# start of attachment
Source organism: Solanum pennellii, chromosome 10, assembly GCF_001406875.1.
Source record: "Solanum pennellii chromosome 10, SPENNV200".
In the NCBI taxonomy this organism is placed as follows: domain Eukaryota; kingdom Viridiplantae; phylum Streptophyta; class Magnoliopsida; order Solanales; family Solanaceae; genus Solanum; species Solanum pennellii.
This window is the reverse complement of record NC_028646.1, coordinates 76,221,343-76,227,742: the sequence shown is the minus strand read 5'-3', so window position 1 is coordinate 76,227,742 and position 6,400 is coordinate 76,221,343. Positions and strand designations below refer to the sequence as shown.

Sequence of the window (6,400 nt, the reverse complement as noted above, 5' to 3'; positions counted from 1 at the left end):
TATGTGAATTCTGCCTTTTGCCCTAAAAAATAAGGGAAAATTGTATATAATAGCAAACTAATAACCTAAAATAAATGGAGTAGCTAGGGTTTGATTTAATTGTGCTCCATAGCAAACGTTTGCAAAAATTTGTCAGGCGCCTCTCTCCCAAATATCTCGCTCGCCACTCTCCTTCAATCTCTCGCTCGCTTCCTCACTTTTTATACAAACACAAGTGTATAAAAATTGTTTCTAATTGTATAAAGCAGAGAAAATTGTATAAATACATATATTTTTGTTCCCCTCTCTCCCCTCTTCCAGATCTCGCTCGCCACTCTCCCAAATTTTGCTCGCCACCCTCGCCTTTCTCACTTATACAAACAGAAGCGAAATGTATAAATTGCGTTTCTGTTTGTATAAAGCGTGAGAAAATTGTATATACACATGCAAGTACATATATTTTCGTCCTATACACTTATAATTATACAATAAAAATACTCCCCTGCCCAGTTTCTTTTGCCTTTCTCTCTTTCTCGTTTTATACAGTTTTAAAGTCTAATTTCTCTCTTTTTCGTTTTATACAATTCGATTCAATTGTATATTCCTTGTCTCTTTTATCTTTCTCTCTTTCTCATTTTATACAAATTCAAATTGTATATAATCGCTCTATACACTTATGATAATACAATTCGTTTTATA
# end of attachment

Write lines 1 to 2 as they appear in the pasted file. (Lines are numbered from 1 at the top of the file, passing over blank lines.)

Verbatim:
Source organism: Solanum pennellii, chromosome 10, assembly GCF_001406875.1.
Source record: "Solanum pennellii chromosome 10, SPENNV200".